Murphy, making push for shared services, to create new positions at DCA to study issue

Gov. Phil Murphy announced an aggressive agenda for the state to engage in greater shared service agreements to help cut the property tax burden of its residents and businesses.

At an event Tuesday at Drew University, Murphy said he has authorized the Department of Community Affairs, led by Lt. Gov. Sheila Oliver, to create two positions that will alleviate the biggest obstacles in finalizing shared service agreements: risk management and personnel issues.

“Instead of heavy-handed mandates and top-down, one-size-fits-all decisions made behind closed doors, I hope you find that we are listening to you. After all, you know your communities best,” Murphy said. “We can’t fit square pegs into round holes, but we hope that, through symposia like this, we’ll find more round pegs, if not more innovative ways to machine down the edges.”

The DCA’s Local Government Services Division, along with the two new hires, will be responsible for pursuing 10 shared service agreements in the next six months, Murphy said.

Rather than any two parties seeking to pursue shared services needing to do costly feasibility studies, the DCA will take on the role through the two new positions, looking at easily identifiable services like dispatch, procurement, permitting and public health, Murphy said.

The goal includes a study identifying at least three areas where shared services make sense in time for Murphy’s budget address in February and calling on the Legislature to create a new pilot program for two countywide school districts, Murphy said.

The idea of combining school districts has already been raised by the Economic and Fiscal Policy Working Group Senate President Stephen Sweeney announced in February. Among other recommendations, the group has suggested making all districts K-12, and specifically mentions pursuing two countywide districts as a pilot program.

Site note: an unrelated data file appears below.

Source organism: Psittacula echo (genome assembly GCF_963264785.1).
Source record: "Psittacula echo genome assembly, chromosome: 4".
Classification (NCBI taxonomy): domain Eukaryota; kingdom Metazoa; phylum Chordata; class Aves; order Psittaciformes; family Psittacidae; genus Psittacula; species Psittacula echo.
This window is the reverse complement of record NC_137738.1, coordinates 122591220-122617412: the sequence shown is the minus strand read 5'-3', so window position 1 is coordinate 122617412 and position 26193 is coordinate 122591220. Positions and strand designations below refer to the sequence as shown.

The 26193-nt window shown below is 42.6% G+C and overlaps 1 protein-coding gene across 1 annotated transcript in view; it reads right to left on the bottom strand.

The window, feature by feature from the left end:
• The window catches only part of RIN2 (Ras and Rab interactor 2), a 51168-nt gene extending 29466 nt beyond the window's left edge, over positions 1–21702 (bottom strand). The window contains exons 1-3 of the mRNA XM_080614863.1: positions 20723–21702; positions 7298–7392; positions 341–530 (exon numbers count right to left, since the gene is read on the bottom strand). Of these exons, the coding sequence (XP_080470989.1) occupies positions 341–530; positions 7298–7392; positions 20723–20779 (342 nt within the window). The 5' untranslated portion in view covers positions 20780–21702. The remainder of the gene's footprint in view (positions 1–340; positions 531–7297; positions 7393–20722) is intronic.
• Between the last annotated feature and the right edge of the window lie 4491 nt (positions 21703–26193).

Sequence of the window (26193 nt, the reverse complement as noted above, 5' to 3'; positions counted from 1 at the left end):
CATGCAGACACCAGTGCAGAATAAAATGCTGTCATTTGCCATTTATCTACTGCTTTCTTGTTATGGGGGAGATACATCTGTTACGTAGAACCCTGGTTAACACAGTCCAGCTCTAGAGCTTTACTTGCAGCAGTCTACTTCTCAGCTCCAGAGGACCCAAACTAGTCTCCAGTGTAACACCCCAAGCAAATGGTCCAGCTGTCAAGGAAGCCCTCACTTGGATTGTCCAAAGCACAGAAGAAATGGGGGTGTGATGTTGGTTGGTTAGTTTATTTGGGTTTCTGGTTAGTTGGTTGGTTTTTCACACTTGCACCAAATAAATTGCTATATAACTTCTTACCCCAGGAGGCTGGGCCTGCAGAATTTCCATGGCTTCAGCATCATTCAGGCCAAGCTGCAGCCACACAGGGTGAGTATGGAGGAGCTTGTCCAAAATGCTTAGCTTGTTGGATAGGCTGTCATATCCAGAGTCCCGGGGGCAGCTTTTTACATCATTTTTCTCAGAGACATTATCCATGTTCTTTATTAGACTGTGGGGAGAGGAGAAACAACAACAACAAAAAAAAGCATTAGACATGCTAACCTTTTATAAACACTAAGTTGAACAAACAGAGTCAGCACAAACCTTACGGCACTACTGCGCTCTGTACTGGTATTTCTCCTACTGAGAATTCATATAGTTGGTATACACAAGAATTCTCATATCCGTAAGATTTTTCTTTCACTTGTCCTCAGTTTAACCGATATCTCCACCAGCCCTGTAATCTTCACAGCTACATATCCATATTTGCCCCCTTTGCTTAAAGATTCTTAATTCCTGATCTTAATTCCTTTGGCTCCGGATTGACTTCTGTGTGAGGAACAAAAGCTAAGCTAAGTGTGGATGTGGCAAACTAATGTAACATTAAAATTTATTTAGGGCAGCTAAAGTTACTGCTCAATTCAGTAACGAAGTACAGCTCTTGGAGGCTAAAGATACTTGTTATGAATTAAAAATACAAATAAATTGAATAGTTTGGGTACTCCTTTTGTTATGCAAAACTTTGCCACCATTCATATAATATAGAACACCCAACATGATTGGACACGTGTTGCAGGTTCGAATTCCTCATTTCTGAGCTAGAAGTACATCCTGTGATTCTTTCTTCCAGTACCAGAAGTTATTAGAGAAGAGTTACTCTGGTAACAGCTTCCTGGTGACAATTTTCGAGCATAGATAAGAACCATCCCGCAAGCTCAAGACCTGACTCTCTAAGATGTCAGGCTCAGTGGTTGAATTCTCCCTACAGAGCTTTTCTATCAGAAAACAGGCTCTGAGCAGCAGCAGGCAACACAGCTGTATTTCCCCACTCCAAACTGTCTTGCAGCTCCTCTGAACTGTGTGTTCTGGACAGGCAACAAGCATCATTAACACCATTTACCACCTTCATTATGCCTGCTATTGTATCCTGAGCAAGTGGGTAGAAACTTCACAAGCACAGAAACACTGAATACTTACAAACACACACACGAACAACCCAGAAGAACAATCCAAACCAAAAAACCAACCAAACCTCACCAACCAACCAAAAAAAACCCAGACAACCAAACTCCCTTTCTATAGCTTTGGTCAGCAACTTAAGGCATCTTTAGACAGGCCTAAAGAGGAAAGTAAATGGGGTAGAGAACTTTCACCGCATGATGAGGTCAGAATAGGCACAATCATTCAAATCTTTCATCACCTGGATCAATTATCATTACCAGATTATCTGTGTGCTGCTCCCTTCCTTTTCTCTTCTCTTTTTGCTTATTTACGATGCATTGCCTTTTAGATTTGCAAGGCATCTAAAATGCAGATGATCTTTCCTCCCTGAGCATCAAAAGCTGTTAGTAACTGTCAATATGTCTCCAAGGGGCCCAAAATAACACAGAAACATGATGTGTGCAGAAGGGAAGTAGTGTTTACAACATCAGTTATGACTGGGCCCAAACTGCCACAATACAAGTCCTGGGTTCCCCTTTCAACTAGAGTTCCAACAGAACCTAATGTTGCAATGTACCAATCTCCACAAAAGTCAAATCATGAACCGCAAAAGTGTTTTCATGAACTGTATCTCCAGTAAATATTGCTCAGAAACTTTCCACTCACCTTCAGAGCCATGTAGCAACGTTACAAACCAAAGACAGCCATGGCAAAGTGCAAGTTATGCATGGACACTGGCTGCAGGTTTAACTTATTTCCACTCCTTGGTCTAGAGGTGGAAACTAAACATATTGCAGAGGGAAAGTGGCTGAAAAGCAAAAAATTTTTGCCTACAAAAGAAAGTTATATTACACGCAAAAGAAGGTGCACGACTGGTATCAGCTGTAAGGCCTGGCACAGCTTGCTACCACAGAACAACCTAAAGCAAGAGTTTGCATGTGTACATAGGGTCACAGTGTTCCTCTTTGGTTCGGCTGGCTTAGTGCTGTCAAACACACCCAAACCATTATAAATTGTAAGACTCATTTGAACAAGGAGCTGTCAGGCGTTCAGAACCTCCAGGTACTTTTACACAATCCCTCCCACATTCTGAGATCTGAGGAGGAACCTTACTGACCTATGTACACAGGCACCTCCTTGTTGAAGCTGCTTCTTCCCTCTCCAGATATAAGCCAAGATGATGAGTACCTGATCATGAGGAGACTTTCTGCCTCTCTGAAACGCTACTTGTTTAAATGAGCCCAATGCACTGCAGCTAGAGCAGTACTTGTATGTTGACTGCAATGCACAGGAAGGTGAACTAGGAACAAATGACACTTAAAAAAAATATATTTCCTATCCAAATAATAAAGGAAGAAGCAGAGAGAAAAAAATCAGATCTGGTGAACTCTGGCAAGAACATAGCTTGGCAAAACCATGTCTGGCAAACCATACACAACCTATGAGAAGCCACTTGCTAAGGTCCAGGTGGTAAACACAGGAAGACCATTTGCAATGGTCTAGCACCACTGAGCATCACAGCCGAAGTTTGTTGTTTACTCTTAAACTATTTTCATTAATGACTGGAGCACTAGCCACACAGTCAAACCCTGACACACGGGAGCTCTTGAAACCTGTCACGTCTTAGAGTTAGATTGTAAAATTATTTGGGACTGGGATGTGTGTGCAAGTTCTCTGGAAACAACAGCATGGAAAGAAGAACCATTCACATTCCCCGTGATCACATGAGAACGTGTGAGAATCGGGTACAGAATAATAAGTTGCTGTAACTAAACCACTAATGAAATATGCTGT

Officials in the Senate Majority Office told ROI-NJ Tuesday that legislation is already being worked on.

“We are a patchwork of communities,” Murphy said at the symposium on Shared Services Tuesday.

“That does not mean that we have so much pride that we overlook working with our neighbors.”

Murphy acknowledged shared services alone could not solve the property tax crisis affecting the 565 municipalities in New Jersey.

“I am not naïve in thinking that shared services will be the cure or the be-all and end-all to our long-simmering property tax crisis,” he said. “I’m not blind to the fact that municipal taxes amount to roughly 30 percent of the average tax bill, while school taxes take up more than half. But every percentage point we can shave is real tax relief.”

That, Murphy said, can help the state “do more with the tax dollars with which we are entrusted.”